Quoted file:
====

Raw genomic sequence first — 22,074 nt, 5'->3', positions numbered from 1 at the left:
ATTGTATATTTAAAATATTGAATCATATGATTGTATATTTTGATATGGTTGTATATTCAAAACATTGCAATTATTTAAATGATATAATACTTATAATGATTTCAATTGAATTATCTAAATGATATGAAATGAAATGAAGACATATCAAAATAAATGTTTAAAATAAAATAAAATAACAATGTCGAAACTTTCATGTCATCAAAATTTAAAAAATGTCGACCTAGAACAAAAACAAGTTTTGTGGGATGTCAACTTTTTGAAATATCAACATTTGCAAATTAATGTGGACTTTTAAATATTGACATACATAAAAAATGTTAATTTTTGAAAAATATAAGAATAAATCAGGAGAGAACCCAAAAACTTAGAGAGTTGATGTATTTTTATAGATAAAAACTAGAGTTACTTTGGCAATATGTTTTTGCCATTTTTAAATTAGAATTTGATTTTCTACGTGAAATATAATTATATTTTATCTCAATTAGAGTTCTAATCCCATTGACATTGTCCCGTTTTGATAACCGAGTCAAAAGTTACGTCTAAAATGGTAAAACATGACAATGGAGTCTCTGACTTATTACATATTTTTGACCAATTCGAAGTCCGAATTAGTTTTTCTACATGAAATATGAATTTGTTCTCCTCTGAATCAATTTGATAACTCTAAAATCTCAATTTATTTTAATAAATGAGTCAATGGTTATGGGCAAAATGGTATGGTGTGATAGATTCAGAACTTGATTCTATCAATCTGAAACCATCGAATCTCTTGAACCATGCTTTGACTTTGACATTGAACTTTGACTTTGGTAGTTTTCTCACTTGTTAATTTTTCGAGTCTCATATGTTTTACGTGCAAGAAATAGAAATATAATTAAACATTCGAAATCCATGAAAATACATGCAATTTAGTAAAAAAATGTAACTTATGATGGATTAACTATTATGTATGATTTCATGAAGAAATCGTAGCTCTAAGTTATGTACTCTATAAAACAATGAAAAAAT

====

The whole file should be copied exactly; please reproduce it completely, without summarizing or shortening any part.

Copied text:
Raw genomic sequence first — 22,074 nt, 5'->3', positions numbered from 1 at the left:
ATTGTATATTTAAAATATTGAATCATATGATTGTATATTTTGATATGGTTGTATATTCAAAACATTGCAATTATTTAAATGATATAATACTTATAATGATTTCAATTGAATTATCTAAATGATATGAAATGAAATGAAGACATATCAAAATAAATGTTTAAAATAAAATAAAATAACAATGTCGAAACTTTCATGTCATCAAAATTTAAAAAATGTCGACCTAGAACAAAAACAAGTTTTGTGGGATGTCAACTTTTTGAAATATCAACATTTGCAAATTAATGTGGACTTTTAAATATTGACATACATAAAAAATGTTAATTTTTGAAAAATATAAGAATAAATCAGGAGAGAACCCAAAAACTTAGAGAGTTGATGTATTTTTATAGATAAAAACTAGAGTTACTTTGGCAATATGTTTTTGCCATTTTTAAATTAGAATTTGATTTTCTACGTGAAATATAATTATATTTTATCTCAATTAGAGTTCTAATCCCATTGACATTGTCCCGTTTTGATAACCGAGTCAAAAGTTACGTCTAAAATGGTAAAACATGACAATGGAGTCTCTGACTTATTACATATTTTTGACCAATTCGAAGTCCGAATTAGTTTTTCTACATGAAATATGAATTTGTTCTCCTCTGAATCAATTTGATAACTCTAAAATCTCAATTTATTTTAATAAATGAGTCAATGGTTATGGGCAAAATGGTATGGTGTGATAGATTCAGAACTTGATTCTATCAATCTGAAACCATCGAATCTCTTGAACCATGCTTTGACTTTGACATTGAACTTTGACTTTGGTAGTTTTCTCACTTGTTAATTTTTCGAGTCTCATATGTTTTACGTGCAAGAAATAGAAATATAATTAAACATTCGAAATCCATGAAAATACATGCAATTTAGTAAAAAAATGTAACTTATGATGGATTAACTATTATGTATGATTTCATGAAGAAATCGTAGCTCTAAGTTATGTACTCTATAAAACAATGAAAAAAT